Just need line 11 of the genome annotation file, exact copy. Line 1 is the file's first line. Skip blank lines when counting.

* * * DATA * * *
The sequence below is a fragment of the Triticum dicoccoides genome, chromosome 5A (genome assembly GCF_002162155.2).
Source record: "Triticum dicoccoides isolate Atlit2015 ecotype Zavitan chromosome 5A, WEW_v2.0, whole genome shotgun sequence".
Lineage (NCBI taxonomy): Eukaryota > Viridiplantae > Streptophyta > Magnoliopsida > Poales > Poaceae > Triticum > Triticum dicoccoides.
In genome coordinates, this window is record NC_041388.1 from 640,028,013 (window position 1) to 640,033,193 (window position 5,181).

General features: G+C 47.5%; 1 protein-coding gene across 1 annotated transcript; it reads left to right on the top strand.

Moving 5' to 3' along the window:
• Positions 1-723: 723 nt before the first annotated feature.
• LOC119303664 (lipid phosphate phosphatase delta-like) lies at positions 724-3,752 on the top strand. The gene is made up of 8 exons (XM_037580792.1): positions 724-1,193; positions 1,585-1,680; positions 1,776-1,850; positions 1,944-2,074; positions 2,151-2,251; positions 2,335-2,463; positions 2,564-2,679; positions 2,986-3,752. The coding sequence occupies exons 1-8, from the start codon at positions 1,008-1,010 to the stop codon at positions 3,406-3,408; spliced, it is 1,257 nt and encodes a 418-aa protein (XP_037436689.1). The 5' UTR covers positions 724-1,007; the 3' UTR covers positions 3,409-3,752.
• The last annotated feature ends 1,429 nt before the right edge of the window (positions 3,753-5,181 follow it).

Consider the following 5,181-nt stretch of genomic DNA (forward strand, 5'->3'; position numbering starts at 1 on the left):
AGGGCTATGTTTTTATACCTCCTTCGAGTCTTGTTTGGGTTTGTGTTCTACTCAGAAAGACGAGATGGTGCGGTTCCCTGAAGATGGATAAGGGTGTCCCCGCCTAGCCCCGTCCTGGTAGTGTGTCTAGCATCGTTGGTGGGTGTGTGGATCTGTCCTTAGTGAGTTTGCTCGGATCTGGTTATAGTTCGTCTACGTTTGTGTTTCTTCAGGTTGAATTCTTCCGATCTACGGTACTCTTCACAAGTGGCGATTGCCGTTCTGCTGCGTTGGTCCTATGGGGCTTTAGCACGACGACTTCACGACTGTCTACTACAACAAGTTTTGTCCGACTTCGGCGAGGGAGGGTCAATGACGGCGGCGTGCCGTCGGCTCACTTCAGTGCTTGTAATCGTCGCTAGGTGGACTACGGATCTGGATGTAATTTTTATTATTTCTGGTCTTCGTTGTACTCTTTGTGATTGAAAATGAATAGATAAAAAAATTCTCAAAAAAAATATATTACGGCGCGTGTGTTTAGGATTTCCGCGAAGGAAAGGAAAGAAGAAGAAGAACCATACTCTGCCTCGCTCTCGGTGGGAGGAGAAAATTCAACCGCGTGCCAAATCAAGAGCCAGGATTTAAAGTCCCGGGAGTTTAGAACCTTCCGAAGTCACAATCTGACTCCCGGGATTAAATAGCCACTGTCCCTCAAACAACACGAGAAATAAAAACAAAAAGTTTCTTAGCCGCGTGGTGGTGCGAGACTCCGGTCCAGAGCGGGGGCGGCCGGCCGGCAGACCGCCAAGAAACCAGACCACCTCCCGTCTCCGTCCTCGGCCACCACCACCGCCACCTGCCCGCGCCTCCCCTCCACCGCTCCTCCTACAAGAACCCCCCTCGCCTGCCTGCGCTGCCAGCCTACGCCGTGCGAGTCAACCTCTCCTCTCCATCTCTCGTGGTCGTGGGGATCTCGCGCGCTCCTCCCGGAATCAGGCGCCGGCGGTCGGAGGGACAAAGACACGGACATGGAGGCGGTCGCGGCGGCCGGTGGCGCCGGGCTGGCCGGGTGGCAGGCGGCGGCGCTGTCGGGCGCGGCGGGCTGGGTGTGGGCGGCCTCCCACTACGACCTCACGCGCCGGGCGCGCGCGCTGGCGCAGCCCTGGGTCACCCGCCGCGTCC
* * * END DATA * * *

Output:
AGGGCTATGTTTTTATACCTCCTTCGAGTCTTGTTTGGGTTTGTGTTCTACTCAGAAAGACGAGATGGTGCGGTTCCCTGAAGATGGATAAGGGTGTCCCCGCCTAGCCCCGTCCTGGTAGTGTGTCTAGCATCGTTGGTGGGTGTGTGGATCTGTCCTTAGTGAGTTTGCTCGGATCTGGTTATAGTTCGTCTACGTTTGTGTTTCTTCAGGTTGAATTCTTCCGATCTACGGTACTCTTCACAAGTGGCGATTGCCGTTCTGCTGCGTTGGTCCTATGGGGCTTTAGCACGACGACTTCACGACTGTCTACTACAACAAGTTTTGTCCGACTTCGGCGAGGGAGGGTCAATGACGGCGGCGTGCCGTCGGCTCACTTCAGTGCTTGTAATCGTCGCTAGGTGGACTACGGATCTGGATGTAATTTTTATTATTTCTGGTCTTCGTTGTACTCTTTGTGATTGAAAATGAATAGATAAAAAAATTCTCAAAAAAAATATATTACGGCGCGTGTGTTTAGGATTTCCGCGAAGGAAAGGAAAGAAGAAGAAGAACCATACTCTGCCTCGCTCTCGGTGGGAGGAGAAAATTCAACCGCGTGCCAAATCAAGAGCCAGGATTTAAAGTCCCGGGAGTTTAGAACCTTCCGAAGTCACAATCTGACTCCCGGGATTAAATAGCCACTGTCCCTCAAACAACACGAGAAATAAAAACAAAAAGTTTCTTAGCCGCGTGGTGGTGCGAGACTCCGGTCCAGAGCGGGGGCGGCCGGCCGGCAGACCGCCAAGAAACCAGACCACCTCCCGTCTCCGTCCTCGGCCACCACCACCGCCACCTGCCCGCGCCTCCCCTCCACCGCTCCTCCTACAAGAACCCCCCTCGCCTGCCTGCGCTGCCAGCCTACGCCGTGCGAGTCAACCTCTCCTCTCCATCTCTCGTGGTCGTGGGGATCTCGCGCGCTCCTCCCGGAATCAGGCGCCGGCGGTCGGAGGGACAAAGACACGGACATGGAGGCGGTCGCGGCGGCCGGTGGCGCCGGGCTGGCCGGGTGGCAGGCGGCGGCGCTGTCGGGCGCGGCGGGCTGGGTGTGGGCGGCCTCCCACTACGACCTCACGCGCCGGGCGCGCGCGCTGGCGCAGCCCTGGGTCACCCGCCGCGTCC